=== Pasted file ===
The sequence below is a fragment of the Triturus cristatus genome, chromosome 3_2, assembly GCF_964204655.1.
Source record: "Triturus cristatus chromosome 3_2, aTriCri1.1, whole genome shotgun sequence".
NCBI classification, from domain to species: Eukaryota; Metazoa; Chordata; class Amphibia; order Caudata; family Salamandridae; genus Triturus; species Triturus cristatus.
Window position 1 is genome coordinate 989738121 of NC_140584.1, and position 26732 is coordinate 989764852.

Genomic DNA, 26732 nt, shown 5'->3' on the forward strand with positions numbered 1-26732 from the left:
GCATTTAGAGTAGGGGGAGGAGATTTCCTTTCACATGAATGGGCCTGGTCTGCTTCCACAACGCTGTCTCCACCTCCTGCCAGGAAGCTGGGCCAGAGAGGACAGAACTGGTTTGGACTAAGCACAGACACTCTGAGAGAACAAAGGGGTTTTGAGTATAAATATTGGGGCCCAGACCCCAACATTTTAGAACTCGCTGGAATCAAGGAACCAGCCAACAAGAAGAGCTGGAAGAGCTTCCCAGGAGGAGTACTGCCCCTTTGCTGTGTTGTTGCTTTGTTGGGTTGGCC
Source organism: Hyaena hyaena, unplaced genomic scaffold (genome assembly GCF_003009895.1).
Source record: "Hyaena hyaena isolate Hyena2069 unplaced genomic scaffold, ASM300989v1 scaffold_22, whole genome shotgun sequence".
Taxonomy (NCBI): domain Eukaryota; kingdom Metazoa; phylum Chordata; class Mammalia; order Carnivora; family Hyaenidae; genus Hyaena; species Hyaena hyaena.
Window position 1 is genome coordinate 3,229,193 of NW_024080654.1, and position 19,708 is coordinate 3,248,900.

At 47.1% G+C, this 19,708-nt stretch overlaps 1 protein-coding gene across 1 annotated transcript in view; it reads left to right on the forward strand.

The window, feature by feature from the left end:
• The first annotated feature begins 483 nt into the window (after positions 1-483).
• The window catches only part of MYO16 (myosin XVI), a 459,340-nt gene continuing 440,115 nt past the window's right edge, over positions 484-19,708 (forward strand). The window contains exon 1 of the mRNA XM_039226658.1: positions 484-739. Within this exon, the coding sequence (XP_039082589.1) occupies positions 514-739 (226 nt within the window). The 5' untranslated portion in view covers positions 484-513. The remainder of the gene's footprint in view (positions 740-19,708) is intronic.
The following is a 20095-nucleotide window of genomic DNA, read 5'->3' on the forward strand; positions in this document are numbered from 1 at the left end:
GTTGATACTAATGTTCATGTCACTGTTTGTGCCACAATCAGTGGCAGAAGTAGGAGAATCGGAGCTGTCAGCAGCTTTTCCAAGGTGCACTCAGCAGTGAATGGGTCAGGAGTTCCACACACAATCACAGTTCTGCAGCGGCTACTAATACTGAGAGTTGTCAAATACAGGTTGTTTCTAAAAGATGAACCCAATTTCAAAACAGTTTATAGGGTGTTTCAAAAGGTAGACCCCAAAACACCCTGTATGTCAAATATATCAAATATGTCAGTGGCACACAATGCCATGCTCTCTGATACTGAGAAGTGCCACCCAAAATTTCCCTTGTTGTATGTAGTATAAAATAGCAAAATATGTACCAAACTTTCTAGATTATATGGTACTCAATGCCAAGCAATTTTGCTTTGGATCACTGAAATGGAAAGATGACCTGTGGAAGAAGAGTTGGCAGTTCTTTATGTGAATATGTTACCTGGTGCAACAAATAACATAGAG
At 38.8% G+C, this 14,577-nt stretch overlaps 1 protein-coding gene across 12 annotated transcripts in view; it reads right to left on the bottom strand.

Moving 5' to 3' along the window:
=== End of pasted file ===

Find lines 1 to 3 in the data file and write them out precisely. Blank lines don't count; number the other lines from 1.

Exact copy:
The sequence below is a fragment of the Triturus cristatus genome, chromosome 3_2, assembly GCF_964204655.1.
Source record: "Triturus cristatus chromosome 3_2, aTriCri1.1, whole genome shotgun sequence".
NCBI classification, from domain to species: Eukaryota; Metazoa; Chordata; class Amphibia; order Caudata; family Salamandridae; genus Triturus; species Triturus cristatus.